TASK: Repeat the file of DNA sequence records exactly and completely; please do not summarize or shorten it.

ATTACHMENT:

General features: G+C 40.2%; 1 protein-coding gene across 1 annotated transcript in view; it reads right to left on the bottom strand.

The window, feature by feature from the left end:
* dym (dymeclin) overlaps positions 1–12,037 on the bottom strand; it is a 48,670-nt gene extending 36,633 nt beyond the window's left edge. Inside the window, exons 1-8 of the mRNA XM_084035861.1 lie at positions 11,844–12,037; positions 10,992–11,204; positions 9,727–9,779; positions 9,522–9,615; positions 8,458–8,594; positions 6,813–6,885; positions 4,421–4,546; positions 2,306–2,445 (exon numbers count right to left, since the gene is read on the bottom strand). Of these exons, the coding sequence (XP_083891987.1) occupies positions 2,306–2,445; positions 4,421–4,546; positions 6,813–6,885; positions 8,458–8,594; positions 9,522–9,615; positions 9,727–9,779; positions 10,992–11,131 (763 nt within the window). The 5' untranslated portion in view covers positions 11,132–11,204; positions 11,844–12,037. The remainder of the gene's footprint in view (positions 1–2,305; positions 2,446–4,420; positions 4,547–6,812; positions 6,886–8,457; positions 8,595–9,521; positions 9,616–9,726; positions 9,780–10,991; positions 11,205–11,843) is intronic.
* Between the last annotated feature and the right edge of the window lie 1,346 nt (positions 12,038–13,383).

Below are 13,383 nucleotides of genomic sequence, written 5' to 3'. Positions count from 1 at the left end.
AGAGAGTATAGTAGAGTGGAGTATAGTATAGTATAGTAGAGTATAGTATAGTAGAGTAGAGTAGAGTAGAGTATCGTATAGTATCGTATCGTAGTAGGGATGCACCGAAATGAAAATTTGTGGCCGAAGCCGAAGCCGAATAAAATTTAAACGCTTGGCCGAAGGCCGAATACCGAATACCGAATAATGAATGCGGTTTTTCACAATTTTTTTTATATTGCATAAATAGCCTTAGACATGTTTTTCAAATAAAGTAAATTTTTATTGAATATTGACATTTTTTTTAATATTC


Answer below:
General features: G+C 40.2%; 1 protein-coding gene across 1 annotated transcript in view; it reads right to left on the bottom strand.

The window, feature by feature from the left end:
* dym (dymeclin) overlaps positions 1–12,037 on the bottom strand; it is a 48,670-nt gene extending 36,633 nt beyond the window's left edge. Inside the window, exons 1-8 of the mRNA XM_084035861.1 lie at positions 11,844–12,037; positions 10,992–11,204; positions 9,727–9,779; positions 9,522–9,615; positions 8,458–8,594; positions 6,813–6,885; positions 4,421–4,546; positions 2,306–2,445 (exon numbers count right to left, since the gene is read on the bottom strand). Of these exons, the coding sequence (XP_083891987.1) occupies positions 2,306–2,445; positions 4,421–4,546; positions 6,813–6,885; positions 8,458–8,594; positions 9,522–9,615; positions 9,727–9,779; positions 10,992–11,131 (763 nt within the window). The 5' untranslated portion in view covers positions 11,132–11,204; positions 11,844–12,037. The remainder of the gene's footprint in view (positions 1–2,305; positions 2,446–4,420; positions 4,547–6,812; positions 6,886–8,457; positions 8,595–9,521; positions 9,616–9,726; positions 9,780–10,991; positions 11,205–11,843) is intronic.
* Between the last annotated feature and the right edge of the window lie 1,346 nt (positions 12,038–13,383).

Below are 13,383 nucleotides of genomic sequence, written 5' to 3'. Positions count from 1 at the left end.
AGAGAGTATAGTAGAGTGGAGTATAGTATAGTATAGTAGAGTATAGTATAGTAGAGTAGAGTAGAGTAGAGTATCGTATAGTATCGTATCGTAGTAGGGATGCACCGAAATGAAAATTTGTGGCCGAAGCCGAAGCCGAATAAAATTTAAACGCTTGGCCGAAGGCCGAATACCGAATACCGAATAATGAATGCGGTTTTTCACAATTTTTTTTATATTGCATAAATAGCCTTAGACATGTTTTTCAAATAAAGTAAATTTTTATTGAATATTGACATTTTTTTTAATATTC